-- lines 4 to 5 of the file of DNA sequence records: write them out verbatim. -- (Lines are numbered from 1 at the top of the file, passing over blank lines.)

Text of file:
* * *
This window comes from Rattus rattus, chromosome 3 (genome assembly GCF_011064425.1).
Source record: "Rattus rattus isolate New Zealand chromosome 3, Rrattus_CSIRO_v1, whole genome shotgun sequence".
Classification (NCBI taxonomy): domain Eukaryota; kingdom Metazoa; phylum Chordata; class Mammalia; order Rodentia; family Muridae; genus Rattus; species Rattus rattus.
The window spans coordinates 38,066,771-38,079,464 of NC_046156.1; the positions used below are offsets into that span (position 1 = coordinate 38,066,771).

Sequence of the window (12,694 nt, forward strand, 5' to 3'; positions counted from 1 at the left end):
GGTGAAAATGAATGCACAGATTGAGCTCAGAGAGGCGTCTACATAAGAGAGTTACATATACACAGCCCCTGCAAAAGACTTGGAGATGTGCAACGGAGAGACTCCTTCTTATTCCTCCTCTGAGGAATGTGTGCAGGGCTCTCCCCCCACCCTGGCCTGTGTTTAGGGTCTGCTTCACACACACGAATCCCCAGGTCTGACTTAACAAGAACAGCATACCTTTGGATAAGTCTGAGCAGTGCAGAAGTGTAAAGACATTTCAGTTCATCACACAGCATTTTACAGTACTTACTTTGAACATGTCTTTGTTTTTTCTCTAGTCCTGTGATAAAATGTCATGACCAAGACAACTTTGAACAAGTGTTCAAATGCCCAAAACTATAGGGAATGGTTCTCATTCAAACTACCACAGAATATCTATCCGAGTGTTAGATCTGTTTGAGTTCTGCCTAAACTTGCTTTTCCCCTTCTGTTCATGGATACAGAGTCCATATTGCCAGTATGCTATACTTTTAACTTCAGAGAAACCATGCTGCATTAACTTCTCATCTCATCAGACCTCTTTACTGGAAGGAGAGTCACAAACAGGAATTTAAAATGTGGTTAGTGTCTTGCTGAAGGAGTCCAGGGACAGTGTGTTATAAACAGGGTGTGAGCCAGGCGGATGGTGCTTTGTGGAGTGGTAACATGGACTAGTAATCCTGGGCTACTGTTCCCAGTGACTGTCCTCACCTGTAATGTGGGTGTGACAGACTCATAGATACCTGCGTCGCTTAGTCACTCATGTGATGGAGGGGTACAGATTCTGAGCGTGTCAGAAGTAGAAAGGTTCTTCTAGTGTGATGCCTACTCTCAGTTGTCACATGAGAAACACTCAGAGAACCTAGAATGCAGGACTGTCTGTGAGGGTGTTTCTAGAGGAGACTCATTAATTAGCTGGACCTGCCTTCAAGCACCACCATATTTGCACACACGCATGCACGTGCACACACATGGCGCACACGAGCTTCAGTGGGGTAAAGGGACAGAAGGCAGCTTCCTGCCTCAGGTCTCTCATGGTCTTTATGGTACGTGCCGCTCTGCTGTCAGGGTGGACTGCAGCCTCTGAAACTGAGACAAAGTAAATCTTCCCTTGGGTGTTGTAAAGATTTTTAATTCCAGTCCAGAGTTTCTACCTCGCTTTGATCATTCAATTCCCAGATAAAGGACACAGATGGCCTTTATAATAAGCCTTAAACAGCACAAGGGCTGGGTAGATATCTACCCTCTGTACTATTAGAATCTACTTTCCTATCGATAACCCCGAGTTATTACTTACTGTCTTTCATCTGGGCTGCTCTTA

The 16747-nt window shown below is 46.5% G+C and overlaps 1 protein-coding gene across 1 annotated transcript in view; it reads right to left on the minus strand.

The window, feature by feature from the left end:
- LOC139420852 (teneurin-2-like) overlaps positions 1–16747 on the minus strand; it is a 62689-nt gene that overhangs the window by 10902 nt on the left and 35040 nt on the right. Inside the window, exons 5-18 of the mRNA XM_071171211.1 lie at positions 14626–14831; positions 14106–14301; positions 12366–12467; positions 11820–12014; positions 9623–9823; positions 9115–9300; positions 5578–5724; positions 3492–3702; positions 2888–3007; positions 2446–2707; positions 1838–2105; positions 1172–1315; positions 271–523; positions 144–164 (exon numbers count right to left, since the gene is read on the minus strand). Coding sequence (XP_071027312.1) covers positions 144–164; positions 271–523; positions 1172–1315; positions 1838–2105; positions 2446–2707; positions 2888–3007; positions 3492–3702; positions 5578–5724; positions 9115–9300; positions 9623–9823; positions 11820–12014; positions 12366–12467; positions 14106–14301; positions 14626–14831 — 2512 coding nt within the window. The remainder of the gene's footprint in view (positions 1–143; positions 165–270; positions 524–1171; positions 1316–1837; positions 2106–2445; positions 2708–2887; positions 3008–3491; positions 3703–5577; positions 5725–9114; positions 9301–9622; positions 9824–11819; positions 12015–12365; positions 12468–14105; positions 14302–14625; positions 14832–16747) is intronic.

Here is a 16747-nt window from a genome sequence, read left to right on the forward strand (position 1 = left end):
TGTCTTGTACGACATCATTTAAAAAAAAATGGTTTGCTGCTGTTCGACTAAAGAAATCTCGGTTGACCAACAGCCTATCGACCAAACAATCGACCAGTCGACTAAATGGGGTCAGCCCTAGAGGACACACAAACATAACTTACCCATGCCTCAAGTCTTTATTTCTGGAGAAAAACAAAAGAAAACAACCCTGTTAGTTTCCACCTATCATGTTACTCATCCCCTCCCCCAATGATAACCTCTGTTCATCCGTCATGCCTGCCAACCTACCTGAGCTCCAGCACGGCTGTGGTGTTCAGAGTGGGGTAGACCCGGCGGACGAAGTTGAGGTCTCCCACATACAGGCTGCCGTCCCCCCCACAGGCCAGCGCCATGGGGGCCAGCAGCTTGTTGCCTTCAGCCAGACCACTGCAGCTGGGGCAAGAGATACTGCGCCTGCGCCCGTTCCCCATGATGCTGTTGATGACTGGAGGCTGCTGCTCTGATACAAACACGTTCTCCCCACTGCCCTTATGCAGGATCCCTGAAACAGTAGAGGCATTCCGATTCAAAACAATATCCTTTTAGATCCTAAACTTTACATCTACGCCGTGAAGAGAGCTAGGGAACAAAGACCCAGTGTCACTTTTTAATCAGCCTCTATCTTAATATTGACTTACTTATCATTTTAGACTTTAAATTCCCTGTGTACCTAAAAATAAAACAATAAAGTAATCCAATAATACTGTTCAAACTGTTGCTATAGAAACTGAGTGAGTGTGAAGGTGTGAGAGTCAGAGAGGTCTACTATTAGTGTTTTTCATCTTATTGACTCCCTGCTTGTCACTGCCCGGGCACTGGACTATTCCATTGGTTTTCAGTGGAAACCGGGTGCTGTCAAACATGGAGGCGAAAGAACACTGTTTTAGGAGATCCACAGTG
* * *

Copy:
The window spans coordinates 38,066,771-38,079,464 of NC_046156.1; the positions used below are offsets into that span (position 1 = coordinate 38,066,771).

Sequence of the window (12,694 nt, forward strand, 5' to 3'; positions counted from 1 at the left end):